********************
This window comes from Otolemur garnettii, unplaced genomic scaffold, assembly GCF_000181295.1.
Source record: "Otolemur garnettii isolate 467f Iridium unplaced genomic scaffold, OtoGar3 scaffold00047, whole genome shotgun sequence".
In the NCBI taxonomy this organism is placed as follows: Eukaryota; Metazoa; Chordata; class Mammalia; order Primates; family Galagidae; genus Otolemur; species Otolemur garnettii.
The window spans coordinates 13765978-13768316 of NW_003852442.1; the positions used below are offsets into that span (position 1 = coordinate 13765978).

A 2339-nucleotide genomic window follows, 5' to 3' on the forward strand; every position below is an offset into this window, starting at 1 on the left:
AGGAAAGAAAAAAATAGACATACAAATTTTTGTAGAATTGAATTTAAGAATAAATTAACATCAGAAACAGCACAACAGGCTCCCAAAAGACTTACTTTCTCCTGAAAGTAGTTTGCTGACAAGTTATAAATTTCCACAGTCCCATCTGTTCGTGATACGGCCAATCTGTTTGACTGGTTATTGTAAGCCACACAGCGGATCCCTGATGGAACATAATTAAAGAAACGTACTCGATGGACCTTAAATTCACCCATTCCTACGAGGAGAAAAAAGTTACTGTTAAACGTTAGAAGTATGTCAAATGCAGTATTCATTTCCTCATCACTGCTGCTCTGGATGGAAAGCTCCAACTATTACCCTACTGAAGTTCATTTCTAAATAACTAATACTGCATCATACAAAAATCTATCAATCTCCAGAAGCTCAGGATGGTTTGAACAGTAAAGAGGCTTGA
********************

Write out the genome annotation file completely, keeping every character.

This window comes from Otolemur garnettii, unplaced genomic scaffold, assembly GCF_000181295.1.
Source record: "Otolemur garnettii isolate 467f Iridium unplaced genomic scaffold, OtoGar3 scaffold00047, whole genome shotgun sequence".
In the NCBI taxonomy this organism is placed as follows: Eukaryota; Metazoa; Chordata; class Mammalia; order Primates; family Galagidae; genus Otolemur; species Otolemur garnettii.
The window spans coordinates 13765978-13768316 of NW_003852442.1; the positions used below are offsets into that span (position 1 = coordinate 13765978).

A 2339-nucleotide genomic window follows, 5' to 3' on the forward strand; every position below is an offset into this window, starting at 1 on the left:
AGGAAAGAAAAAAATAGACATACAAATTTTTGTAGAATTGAATTTAAGAATAAATTAACATCAGAAACAGCACAACAGGCTCCCAAAAGACTTACTTTCTCCTGAAAGTAGTTTGCTGACAAGTTATAAATTTCCACAGTCCCATCTGTTCGTGATACGGCCAATCTGTTTGACTGGTTATTGTAAGCCACACAGCGGATCCCTGATGGAACATAATTAAAGAAACGTACTCGATGGACCTTAAATTCACCCATTCCTACGAGGAGAAAAAAGTTACTGTTAAACGTTAGAAGTATGTCAAATGCAGTATTCATTTCCTCATCACTGCTGCTCTGGATGGAAAGCTCCAACTATTACCCTACTGAAGTTCATTTCTAAATAACTAATACTGCATCATACAAAAATCTATCAATCTCCAGAAGCTCAGGATGGTTTGAACAGTAAAGAGGCTTGA